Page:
Fitzgibbon then announced on Tuesday morning he would leave the shadow ministry and continue to make his arguments from the backbench. He has been replaced by fellow rightwinger Ed Husic.

Scott Morrison, meanwhile, has been gradually warming up his language on the net zero by 2050 target his government has spent months resisting.

On Monday, Morrison told parliament Australia would like to achieve a net zero emissions reduction ambition “as quickly as possible” – but one of his own backbenchers, the conservative MP Craig Kelly, later declared the Coalition signing up to net zero would be an act of “political suicide”.

On Tuesday, Morrison said the government would like to achieve the net zero target and “we have an aspiration” to get there “as we have already committed to under the Paris accord in the second half of this century”.

But the prime minister declared he would not make the commitment when he couldn’t quantify the cost of it. Despite this hesitation, the government is pursuing other energy policies which impact on Australia’s climate commitments without outlining the total costs either in dollars or emissions.

Rather than pursuing a green recovery to the economic shock delivered by the coronavirus pandemic, the Morrison government has been foreshadowing a “gas-led” recovery without costing the foreshadowed interventions, which include opening new gas basins, and potentially underwriting new infrastructure.

The October budget included funding of $52.9m to unlock more supply of gas and boost transportation infrastructure – but the government has also held open the option of taxpayer underwriting for priority gas projects, streamlining approvals, or creating special purpose vehicles for new investment.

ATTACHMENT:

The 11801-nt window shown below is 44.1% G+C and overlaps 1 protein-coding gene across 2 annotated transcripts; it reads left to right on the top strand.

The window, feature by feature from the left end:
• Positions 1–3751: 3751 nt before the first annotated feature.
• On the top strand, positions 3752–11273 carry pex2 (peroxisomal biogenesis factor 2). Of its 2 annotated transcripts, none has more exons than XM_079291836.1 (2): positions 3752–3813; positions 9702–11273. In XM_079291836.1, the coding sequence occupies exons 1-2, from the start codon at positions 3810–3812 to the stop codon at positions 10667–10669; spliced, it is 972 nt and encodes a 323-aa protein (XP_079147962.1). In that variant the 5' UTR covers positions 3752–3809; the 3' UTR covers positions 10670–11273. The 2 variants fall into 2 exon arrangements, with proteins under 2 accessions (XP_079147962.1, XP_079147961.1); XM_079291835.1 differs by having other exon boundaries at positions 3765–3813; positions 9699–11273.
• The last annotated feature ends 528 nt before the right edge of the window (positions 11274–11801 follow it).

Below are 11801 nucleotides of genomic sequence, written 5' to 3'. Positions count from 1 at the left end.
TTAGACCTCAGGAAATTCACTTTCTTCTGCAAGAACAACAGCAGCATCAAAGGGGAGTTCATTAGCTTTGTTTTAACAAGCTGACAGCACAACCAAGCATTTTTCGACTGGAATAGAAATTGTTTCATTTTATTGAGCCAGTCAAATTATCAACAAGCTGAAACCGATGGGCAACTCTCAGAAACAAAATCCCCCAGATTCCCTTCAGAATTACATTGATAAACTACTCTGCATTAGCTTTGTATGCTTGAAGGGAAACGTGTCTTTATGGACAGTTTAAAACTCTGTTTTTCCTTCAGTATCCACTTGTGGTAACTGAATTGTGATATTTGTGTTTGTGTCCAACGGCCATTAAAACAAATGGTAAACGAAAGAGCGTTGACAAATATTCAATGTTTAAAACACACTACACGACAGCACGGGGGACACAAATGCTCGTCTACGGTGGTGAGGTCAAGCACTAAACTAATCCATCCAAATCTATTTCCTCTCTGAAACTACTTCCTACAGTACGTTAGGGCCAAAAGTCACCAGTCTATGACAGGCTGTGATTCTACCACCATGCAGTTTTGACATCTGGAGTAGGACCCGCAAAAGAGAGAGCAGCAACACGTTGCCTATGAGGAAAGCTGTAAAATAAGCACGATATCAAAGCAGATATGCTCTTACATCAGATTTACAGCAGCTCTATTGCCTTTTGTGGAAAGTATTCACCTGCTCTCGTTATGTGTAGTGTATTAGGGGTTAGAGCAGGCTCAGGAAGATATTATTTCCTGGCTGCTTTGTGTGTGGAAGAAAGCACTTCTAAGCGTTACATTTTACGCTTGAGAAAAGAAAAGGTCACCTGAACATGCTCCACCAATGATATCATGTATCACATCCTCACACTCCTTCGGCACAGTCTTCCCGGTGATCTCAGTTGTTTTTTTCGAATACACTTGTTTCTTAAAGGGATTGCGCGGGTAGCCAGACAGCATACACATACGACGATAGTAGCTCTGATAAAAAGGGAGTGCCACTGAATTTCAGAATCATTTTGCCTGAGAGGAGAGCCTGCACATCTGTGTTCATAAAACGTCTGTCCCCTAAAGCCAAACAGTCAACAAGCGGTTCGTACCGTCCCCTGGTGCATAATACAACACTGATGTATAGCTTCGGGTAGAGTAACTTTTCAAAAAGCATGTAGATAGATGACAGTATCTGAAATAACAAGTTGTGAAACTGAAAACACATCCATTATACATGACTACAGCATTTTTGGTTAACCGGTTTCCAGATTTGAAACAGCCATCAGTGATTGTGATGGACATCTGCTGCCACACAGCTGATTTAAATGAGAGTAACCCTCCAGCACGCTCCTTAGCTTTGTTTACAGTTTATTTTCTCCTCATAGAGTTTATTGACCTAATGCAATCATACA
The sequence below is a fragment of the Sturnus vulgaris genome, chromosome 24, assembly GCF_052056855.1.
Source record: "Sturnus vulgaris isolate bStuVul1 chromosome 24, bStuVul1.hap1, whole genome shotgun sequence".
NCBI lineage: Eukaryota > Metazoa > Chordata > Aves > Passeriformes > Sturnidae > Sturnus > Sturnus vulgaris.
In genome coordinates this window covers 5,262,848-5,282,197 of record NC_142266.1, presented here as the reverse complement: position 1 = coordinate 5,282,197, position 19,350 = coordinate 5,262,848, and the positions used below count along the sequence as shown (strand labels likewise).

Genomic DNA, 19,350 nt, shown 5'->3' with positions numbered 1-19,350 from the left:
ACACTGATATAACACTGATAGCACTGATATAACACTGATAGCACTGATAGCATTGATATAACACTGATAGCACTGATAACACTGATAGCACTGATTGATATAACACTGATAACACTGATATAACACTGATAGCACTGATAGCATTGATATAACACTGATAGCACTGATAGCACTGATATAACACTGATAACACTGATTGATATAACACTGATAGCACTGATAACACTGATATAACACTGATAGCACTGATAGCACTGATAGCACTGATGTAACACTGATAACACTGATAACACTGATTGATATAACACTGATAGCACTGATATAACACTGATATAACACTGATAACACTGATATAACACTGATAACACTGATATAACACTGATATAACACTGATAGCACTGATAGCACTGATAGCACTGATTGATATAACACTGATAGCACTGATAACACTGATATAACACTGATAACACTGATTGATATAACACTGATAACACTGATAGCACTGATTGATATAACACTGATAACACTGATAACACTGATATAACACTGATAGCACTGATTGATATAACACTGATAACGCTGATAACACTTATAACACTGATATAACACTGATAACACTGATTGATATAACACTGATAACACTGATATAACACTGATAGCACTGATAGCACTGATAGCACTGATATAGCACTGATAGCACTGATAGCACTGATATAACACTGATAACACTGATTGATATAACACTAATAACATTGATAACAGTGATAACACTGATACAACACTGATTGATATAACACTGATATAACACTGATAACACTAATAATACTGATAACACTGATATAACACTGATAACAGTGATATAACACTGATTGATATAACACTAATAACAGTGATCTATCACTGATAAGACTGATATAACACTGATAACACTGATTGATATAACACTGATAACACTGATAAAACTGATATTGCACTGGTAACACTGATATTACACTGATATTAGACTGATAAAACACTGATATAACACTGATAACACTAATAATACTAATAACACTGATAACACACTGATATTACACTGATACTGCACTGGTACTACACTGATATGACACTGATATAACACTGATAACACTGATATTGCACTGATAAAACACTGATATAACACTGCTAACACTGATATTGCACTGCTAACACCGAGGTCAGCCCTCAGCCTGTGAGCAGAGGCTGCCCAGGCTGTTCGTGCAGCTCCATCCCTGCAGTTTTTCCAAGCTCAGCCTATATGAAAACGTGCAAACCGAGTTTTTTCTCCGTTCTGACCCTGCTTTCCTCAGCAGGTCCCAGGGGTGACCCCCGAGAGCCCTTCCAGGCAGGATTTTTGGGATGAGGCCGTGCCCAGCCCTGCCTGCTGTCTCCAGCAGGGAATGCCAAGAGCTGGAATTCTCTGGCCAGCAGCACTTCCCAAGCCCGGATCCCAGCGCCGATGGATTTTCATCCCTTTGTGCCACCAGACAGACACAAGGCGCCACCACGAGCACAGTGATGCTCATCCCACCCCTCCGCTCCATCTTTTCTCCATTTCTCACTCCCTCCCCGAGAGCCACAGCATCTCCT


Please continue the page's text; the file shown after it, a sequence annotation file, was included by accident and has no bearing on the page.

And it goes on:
As well as failing to specify the costs of its gas plan, the government has also never produced any analysis quantifying the costs of climate inaction.

A recent report from Deloitte Access Economics found that Australia’s economy would be 6% smaller, there will be 880,000 fewer jobs and $3.4tn in economic opportunities will be lost if the climate crisis went unchecked for the next 50 years.

The same analysis found policies consistent with a target of net zero emissions by 2050 and keeping global warming to 1.5C could expand the Australian economy by 2.6%, or $680bn, and create 250,000 jobs.

Late last month a centre-right thinktank with links to former Liberal ministers Robert Hill and Christopher Pyne warned that failing to commit to net zero emissions by 2050 would diminish Australia’s international standing and harm its economic competitiveness.

The report from the Blueprint Institute said as major trading partners accelerated their decarbonisation, Australia faced two risks – a rapid decline in demand for carbon-intensive exports, such as coal and gas, and the possible introduction of carbon tariffs.

The report noted that China and Japan – two countries on the path to decarbonisation by mid-century – “together account for 52% of our coal exports and 90% of our iron-ore exports”.

“China’s declaration that it will achieve net zero by 2060 should be of particular concern to Australia,” the report said. “While this might be viewed with some scepticism, the boldness of the commitment portends a grave future for our coal exports.”